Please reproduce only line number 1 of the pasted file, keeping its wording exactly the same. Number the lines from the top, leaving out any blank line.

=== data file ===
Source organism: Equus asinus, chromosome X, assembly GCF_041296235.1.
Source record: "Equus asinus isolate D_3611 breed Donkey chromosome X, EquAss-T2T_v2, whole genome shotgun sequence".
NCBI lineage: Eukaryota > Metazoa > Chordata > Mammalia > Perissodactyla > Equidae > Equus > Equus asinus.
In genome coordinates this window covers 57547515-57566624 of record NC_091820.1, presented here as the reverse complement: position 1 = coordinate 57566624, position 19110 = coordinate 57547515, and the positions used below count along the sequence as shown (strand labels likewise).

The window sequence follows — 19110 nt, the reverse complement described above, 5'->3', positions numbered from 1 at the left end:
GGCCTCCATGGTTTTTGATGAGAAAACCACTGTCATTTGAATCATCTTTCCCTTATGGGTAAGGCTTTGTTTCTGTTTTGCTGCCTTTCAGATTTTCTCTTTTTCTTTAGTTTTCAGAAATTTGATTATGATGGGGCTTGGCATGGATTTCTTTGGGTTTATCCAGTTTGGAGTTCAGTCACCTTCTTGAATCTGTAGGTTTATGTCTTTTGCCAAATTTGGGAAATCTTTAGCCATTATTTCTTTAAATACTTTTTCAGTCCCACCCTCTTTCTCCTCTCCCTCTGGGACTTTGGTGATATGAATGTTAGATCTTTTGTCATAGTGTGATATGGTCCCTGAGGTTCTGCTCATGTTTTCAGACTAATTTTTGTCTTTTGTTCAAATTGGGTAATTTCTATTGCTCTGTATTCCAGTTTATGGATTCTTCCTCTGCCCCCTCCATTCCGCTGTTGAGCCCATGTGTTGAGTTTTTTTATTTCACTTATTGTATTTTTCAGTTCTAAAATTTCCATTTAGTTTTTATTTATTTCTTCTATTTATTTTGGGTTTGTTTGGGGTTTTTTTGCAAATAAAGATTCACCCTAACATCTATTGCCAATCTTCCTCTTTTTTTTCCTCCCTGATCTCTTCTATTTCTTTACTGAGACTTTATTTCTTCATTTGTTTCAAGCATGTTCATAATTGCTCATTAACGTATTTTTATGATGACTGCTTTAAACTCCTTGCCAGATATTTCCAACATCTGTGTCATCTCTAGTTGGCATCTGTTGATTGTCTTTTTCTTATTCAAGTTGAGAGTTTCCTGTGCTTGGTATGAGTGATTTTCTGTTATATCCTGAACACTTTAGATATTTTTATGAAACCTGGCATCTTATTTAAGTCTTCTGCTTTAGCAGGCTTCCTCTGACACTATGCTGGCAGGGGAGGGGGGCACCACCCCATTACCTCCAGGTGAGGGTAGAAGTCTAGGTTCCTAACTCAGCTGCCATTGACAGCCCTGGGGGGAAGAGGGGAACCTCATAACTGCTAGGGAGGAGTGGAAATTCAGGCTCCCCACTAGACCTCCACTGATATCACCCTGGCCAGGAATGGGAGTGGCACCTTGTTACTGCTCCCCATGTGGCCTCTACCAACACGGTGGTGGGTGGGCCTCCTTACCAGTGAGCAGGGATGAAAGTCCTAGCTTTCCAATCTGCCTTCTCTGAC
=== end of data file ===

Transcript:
Source organism: Equus asinus, chromosome X, assembly GCF_041296235.1.